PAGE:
The federal government is taking over a lawsuit that alleges Los Angeles received hundreds of millions of dollars to develop housing accessible to the disabled, failed to do so and lied about it to keep the money rolling in, it was announced Wednesday.
The suit alleges that the city and its redevelopment agency violated the Fair Housing Act and other federal laws.
According to the suit, the city received $933 million in federal funds over six years to build public housing, with 5 percent of the units to be accessible to people with impaired mobility and another 2 percent accessible to people with sight or hearing problems.
The city had to certify it was meeting those obligations in order to continue receiving housing grants and was supposed to monitor public projects to make sure the developers weren't excluding the disabled.
It did neither, according to the suit.
"While people with disabilities struggled to find accessible housing, the city and its agents denied them equal access to housing while falsely certifying the availability of such housing to keep the dollars flowing," acting U.S. Attorney Sandra R. Brown said in a statement.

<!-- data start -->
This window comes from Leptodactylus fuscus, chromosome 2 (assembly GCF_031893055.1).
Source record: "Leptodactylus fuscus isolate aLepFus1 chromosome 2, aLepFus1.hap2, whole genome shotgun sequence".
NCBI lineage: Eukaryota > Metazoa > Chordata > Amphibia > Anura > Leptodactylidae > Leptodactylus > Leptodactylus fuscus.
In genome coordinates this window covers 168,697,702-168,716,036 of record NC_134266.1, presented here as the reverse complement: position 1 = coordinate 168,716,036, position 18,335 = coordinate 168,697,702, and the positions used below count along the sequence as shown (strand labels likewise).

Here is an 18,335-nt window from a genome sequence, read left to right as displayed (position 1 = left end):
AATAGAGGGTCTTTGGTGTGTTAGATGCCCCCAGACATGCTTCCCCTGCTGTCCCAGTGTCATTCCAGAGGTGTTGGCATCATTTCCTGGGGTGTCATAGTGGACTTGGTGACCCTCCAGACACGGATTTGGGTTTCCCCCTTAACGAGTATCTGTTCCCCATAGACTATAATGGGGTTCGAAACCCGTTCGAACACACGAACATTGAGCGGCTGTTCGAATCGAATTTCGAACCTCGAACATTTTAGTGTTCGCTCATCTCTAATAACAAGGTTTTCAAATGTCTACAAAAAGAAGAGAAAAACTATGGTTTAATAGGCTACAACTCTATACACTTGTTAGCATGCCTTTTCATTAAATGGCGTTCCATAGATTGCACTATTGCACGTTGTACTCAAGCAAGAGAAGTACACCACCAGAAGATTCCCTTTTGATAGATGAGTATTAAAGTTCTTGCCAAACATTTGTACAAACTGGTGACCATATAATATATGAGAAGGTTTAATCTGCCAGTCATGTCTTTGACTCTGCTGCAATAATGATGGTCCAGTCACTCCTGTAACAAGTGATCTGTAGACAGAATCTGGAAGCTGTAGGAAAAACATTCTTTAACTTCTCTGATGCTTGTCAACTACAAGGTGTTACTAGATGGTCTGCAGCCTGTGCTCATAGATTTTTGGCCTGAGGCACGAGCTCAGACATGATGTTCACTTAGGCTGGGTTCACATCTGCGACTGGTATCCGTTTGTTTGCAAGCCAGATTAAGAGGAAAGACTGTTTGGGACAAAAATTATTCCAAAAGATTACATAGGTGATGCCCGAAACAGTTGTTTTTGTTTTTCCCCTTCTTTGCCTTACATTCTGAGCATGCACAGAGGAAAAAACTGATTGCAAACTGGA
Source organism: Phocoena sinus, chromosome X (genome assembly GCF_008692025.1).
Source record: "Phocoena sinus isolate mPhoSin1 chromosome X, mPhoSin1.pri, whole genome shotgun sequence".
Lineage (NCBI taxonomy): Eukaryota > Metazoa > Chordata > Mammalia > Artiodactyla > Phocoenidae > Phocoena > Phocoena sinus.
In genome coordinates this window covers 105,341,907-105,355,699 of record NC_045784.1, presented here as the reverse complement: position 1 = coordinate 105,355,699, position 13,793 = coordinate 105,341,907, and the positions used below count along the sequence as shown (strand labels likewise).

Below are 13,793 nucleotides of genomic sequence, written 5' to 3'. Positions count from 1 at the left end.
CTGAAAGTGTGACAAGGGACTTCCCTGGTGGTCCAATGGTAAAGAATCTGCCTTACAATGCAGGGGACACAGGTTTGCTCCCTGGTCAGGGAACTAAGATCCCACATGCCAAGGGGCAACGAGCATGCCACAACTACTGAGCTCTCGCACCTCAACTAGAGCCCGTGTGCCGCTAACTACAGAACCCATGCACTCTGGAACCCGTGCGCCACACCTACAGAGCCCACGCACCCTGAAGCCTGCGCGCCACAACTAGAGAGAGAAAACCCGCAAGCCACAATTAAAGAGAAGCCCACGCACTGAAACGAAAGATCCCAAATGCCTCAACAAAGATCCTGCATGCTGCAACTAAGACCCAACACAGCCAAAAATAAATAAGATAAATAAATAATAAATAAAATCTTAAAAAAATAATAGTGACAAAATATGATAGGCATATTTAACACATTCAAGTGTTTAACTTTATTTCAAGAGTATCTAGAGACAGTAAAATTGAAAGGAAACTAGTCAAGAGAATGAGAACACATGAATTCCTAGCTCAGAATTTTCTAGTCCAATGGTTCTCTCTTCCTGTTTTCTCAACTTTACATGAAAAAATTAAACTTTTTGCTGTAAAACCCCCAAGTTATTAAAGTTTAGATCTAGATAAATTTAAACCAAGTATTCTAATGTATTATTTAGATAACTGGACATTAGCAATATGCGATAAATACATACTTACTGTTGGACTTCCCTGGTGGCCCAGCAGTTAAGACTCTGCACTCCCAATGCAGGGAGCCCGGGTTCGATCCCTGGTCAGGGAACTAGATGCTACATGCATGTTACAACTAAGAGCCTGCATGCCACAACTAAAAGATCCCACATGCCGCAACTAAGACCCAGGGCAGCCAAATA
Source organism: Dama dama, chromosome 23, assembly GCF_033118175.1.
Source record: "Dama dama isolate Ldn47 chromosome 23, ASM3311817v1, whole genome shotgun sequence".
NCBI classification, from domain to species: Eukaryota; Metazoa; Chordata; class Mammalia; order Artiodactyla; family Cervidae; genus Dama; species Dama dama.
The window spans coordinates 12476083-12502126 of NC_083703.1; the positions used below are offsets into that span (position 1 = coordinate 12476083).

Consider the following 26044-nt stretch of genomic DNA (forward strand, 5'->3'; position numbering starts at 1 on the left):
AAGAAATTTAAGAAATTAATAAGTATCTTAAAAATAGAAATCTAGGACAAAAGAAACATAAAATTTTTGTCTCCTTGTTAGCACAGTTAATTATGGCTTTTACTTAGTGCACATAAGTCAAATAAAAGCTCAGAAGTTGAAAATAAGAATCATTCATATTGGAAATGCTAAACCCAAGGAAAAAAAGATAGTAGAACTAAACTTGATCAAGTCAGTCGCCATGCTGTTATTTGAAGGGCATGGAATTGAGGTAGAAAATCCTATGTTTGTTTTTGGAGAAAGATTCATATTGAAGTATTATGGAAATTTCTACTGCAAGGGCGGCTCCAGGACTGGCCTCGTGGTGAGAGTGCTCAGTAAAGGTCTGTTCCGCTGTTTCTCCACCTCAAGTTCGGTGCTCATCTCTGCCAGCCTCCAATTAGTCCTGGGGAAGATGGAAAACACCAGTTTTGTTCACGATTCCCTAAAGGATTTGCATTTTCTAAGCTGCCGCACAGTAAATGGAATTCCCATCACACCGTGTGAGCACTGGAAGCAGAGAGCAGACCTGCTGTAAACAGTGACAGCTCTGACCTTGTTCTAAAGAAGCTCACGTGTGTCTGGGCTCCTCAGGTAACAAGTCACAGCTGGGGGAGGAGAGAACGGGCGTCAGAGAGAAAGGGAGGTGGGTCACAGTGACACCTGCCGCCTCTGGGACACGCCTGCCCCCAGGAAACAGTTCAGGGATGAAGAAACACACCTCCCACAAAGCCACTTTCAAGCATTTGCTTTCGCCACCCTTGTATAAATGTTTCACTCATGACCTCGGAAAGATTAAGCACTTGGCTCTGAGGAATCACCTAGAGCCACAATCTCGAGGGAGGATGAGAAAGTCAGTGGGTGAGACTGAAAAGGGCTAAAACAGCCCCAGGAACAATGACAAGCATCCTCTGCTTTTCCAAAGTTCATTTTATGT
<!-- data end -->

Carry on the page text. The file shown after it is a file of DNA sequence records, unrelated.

Ron Wilcox, a spokesman for the city attorney's office, called the suit an abuse of power that "seeks to divert tens of millions more from L.A. taxpayers to the federal treasury — without housing a single person."
"We will vigorously fight this lawsuit, which would deprive the city of crucial funds needed to address our housing crisis," he said in a statement.
The lawsuit was filed six years ago by Mei Ling, a Los Angeles resident who uses a wheelchair, and the nonprofit Fair Housing Council of San Fernando Valley.
"I have people who have crawled down the stairs on their bellies in order to get out of their apartments because they didn't have elevators," said Sharon Kinlaw, the council's executive director.
Ling, 63, said she spent three years in a homeless shelter and currently lives in housing that isn't designed to be accessible for the disabled.
"I can't even have a simple shower, because that's not how my unit is set up," she said at a news conference.
The suit was filed under a whistleblower law that allows private parties to sue on behalf of the United States and receive a share of any money recovered.
Last year the city settled another lawsuit over disability access. It agreed to spend more than $200 million over a decade to ensure that 4,000 public housing units were accessible to the disabled.
The city didn't acknowledge any wrongdoing in settling that suit.